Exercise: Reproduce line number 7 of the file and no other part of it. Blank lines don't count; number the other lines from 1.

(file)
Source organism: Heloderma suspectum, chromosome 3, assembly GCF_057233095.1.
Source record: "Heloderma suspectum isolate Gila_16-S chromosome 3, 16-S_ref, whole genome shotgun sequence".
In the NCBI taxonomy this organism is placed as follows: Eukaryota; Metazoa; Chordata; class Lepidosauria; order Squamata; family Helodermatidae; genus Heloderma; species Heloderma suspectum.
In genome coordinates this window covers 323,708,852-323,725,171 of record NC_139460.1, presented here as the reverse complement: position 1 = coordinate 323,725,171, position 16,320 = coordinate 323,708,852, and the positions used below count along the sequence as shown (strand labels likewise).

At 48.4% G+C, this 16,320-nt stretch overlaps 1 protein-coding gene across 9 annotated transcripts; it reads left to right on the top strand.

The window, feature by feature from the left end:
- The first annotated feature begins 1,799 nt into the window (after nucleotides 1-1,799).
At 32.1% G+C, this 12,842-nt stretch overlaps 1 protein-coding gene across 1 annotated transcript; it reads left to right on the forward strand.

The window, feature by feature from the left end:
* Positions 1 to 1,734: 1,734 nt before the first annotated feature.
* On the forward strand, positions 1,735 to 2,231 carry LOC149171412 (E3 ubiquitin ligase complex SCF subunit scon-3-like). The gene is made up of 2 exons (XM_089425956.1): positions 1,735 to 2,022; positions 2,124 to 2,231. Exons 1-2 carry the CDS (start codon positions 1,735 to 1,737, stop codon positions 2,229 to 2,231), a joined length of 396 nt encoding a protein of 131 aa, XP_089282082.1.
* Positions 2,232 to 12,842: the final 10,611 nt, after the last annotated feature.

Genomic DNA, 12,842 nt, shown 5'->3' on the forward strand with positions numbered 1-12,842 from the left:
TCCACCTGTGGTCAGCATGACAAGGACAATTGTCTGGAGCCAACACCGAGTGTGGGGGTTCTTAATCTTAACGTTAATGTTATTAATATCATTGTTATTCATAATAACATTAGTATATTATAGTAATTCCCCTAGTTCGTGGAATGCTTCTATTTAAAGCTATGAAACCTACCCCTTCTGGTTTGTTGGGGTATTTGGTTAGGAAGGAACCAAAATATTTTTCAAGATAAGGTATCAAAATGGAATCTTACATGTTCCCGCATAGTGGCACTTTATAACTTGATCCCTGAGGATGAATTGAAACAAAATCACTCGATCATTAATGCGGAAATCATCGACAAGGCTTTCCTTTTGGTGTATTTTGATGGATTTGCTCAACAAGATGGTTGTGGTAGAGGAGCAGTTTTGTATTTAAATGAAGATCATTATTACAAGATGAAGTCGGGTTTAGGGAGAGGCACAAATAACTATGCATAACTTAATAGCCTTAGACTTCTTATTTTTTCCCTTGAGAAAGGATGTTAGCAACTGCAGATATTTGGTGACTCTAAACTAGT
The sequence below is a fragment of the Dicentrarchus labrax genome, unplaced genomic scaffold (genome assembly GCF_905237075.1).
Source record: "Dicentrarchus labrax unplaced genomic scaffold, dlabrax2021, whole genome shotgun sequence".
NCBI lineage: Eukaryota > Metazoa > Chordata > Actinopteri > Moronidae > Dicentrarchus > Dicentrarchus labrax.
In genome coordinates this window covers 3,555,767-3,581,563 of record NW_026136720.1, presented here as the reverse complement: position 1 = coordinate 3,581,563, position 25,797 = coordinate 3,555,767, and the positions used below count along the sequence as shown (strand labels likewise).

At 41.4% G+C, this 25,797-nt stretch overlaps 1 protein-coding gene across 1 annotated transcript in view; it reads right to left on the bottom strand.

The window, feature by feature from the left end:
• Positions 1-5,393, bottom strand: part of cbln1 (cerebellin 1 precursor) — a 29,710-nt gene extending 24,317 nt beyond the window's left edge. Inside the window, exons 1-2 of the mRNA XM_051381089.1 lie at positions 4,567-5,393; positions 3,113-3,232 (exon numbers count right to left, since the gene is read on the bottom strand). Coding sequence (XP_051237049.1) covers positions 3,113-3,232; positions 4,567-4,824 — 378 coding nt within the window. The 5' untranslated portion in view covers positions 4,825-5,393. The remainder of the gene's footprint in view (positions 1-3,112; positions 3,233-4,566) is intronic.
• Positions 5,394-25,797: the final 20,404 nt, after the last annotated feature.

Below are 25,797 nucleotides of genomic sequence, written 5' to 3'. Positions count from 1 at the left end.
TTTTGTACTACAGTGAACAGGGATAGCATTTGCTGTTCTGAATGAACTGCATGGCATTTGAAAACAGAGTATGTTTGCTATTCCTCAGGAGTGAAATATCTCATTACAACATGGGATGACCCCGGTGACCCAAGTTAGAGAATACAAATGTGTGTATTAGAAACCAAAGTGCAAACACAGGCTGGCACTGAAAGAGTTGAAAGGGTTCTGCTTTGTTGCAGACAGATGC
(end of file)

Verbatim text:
- The first annotated feature begins 1,799 nt into the window (after nucleotides 1-1,799).